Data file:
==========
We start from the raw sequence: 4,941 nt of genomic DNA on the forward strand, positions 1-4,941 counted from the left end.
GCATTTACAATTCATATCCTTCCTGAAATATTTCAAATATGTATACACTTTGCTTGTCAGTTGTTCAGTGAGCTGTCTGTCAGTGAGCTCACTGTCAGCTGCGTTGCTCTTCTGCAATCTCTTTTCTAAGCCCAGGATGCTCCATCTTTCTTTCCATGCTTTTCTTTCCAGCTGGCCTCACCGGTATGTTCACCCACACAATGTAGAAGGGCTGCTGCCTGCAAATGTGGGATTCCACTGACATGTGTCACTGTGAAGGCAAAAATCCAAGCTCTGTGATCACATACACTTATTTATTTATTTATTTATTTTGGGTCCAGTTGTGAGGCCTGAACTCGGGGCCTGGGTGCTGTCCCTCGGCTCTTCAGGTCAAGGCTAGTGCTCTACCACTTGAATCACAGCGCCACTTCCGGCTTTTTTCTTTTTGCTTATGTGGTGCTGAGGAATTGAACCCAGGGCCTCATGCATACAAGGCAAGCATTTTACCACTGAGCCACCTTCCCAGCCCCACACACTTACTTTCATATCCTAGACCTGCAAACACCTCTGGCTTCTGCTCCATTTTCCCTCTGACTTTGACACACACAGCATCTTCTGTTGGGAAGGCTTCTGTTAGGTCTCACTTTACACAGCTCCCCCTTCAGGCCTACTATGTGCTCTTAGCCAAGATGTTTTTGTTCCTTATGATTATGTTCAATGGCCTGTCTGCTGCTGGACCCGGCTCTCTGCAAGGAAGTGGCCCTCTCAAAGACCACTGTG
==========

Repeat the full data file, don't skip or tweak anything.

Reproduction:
We start from the raw sequence: 4,941 nt of genomic DNA on the forward strand, positions 1-4,941 counted from the left end.
GCATTTACAATTCATATCCTTCCTGAAATATTTCAAATATGTATACACTTTGCTTGTCAGTTGTTCAGTGAGCTGTCTGTCAGTGAGCTCACTGTCAGCTGCGTTGCTCTTCTGCAATCTCTTTTCTAAGCCCAGGATGCTCCATCTTTCTTTCCATGCTTTTCTTTCCAGCTGGCCTCACCGGTATGTTCACCCACACAATGTAGAAGGGCTGCTGCCTGCAAATGTGGGATTCCACTGACATGTGTCACTGTGAAGGCAAAAATCCAAGCTCTGTGATCACATACACTTATTTATTTATTTATTTATTTTGGGTCCAGTTGTGAGGCCTGAACTCGGGGCCTGGGTGCTGTCCCTCGGCTCTTCAGGTCAAGGCTAGTGCTCTACCACTTGAATCACAGCGCCACTTCCGGCTTTTTTCTTTTTGCTTATGTGGTGCTGAGGAATTGAACCCAGGGCCTCATGCATACAAGGCAAGCATTTTACCACTGAGCCACCTTCCCAGCCCCACACACTTACTTTCATATCCTAGACCTGCAAACACCTCTGGCTTCTGCTCCATTTTCCCTCTGACTTTGACACACACAGCATCTTCTGTTGGGAAGGCTTCTGTTAGGTCTCACTTTACACAGCTCCCCCTTCAGGCCTACTATGTGCTCTTAGCCAAGATGTTTTTGTTCCTTATGATTATGTTCAATGGCCTGTCTGCTGCTGGACCCGGCTCTCTGCAAGGAAGTGGCCCTCTCAAAGACCACTGTG